A sermon based on Matthew 15:21-28
Taken on its own this passage seems clear enough, but yet something doesn’t quite ring true in my mind. Unless there is something more to it I see a contradiction here between the Jesus I believe in, who was all about reconciling sinners to himself, who proclaimed loving one’s neighbor as oneself as second only to loving God with all of one’s heart, mind and soul and the Jesus depicted here, one who seems harsh, insensitive, prejudiced and rude, someone I would tend to shy away from rather than trust with my very soul. Hmm – when it comes to acceptance of those who differ from society’s norms this latter Jesus sounds like some of the Evangelicals, Fundamentalists and cultists in the news lately.
Recalling sermons and teachings I have heard on this passage over the years in several Churches or have seen in several Bible Commentaries I note that it isn’t uncommon to hear things like “Jesus was testing the woman’s faith” or that “Jesus really didn’t want to heal this woman’s daughter but it was her perseverance that won out in the end”. I believe there is an element of truth to these interpretations. To be sure, being sure of one’s faith and persevering in the face of opposition are absolutely necessary attributes for anyone who takes being a Christian seriously. Still, I can’t help thinking there is more to this than that, especially since we Christians have been called to carry the Gospel to the ends of the earth, to love our neighbors as ourselves and we are told that all peoples and nations will bow before Him. Let’s take a closer look.
Here we have Jesus and the disciples trying to get away from the crowds for some well-deserved rest. Please note, Christian ministry can be grueling at times and those who participate in it do need a break once in a while. But now, breaking the calm that they sought, here comes this pesky woman messing up their plans. We hear the disciples fussing about her, saying stuff like she’s an inconvenience to us, get rid of her! She’s not one of us, she isn’t of our culture, she doesn’t live by our rules and besides that it’s not our job because we’re sent to the Jews only. Then after being silent and seeming to agree with the disciples Jesus takes up the same theme. Many of the commentators also seem to agree that she wasn’t one to whom Jesus was called to minister and many believe Jesus was justified in saying “I was sent only to the lost sheep of the house of Israel” and “It is not right to take the food of the children and throw it to the dogs” either to try and dissuade her or as a test of her faith. In many cases they say this was to be a lesson to her and to us about perseverance yet here is where I think the real truth lies.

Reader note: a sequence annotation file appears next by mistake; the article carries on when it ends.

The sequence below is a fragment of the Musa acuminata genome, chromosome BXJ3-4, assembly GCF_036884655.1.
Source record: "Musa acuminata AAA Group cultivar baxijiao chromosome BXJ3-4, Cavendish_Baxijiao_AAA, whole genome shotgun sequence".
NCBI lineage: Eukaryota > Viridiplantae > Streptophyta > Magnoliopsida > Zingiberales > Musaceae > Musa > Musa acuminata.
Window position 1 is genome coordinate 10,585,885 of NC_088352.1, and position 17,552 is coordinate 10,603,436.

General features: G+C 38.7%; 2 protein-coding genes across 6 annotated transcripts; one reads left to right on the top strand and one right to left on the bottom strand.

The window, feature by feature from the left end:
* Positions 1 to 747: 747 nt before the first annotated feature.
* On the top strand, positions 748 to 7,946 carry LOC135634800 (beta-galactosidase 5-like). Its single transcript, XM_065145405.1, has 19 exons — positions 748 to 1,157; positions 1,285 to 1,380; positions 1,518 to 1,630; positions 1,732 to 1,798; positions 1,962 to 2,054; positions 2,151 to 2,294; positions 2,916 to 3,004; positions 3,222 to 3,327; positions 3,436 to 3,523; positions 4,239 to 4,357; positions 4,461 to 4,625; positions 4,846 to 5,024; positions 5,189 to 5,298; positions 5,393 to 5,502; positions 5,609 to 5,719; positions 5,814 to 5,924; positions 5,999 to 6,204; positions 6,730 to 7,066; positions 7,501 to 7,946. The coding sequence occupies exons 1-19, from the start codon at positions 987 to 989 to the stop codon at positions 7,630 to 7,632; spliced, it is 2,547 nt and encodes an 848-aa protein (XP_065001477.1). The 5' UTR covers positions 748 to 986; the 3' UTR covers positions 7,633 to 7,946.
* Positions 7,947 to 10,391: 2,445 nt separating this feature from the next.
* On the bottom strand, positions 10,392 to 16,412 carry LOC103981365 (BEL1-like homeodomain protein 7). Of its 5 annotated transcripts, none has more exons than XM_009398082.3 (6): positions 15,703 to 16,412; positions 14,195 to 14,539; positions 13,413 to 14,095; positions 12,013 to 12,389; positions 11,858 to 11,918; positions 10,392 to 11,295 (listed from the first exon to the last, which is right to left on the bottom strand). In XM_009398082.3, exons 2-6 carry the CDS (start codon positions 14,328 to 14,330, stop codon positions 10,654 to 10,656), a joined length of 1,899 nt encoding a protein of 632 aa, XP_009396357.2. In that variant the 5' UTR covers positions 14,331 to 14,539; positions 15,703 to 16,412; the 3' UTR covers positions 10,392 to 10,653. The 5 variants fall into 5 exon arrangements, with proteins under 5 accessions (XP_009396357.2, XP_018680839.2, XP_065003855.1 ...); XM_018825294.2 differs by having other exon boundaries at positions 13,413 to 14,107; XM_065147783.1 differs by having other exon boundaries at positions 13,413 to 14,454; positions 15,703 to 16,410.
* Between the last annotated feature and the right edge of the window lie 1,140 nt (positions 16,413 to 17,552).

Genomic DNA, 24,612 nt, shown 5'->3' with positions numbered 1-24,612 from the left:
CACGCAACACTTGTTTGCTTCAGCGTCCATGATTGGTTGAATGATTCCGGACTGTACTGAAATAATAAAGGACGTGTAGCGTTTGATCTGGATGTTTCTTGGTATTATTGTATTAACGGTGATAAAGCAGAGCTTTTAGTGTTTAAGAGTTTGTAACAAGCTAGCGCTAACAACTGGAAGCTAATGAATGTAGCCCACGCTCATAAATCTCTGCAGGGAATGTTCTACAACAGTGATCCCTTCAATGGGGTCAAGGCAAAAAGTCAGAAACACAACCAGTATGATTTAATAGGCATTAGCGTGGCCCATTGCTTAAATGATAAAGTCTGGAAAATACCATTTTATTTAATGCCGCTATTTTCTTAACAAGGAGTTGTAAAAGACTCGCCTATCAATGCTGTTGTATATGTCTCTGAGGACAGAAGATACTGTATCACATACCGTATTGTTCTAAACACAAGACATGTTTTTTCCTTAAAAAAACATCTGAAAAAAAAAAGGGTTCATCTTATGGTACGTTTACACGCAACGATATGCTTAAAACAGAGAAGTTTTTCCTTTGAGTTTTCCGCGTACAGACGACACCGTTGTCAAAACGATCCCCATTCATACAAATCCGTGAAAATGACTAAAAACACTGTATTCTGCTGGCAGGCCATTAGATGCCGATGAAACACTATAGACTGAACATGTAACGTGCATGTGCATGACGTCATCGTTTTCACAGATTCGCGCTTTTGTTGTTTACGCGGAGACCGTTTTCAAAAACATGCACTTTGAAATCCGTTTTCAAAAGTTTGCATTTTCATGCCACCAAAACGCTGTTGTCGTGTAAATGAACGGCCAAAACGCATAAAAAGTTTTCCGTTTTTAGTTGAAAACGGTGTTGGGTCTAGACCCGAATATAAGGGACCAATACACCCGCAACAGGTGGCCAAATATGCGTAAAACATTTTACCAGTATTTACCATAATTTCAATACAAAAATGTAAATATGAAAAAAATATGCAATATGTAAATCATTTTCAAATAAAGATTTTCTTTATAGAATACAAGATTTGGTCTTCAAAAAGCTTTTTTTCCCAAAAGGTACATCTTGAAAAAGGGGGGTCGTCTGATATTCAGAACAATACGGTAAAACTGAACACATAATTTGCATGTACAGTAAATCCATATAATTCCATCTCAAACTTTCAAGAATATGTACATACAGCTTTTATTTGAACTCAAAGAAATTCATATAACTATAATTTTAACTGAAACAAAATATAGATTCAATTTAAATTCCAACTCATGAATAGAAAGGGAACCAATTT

We know from other passages that Jesus knows the hearts of all persons – In Luke 19 we learn that He knew Zaccheus the Tax Collector longed to see him and was up in the tree waiting for Him to pass by. Jesus knew well enough in advance of the encounter to have already made dinner plans at Zac’s house! In another passage Jesus knew that virtue went out of him when the woman with the bloody flux came and touched the hem of His Garment and was healed. In several other passages Jesus always seems to know just what the disciples are whispering or thinking about and often calls them on it – so to say the Jesus had to test this woman’s faith is a very weak argument. Jesus, being the son of God, always knows the minds and hearts of those around him. Jesus knew she was coming and what she needed before she got there and He knew her heart.
In Matthew Henry’s Concise Commentary (1706) the notes on this passage start out this way: “The dark corners of the country, the most remote, shall share Christ's influences; afterwards the ends of the earth shall see his salvation. The distress and trouble of her family brought a woman to Christ; and though it is need that drives us to Christ, yet we shall not therefore be driven from him. She did not limit Christ to any particular instance of mercy, but mercy, mercy, is what she begged for: she pleads not merit, but depends upon mercy…” and he closes with “…From hence let such as seek help from the Lord, and receive no gracious answer, learn to turn even their unworthiness and discouragements into pleas for mercy. ”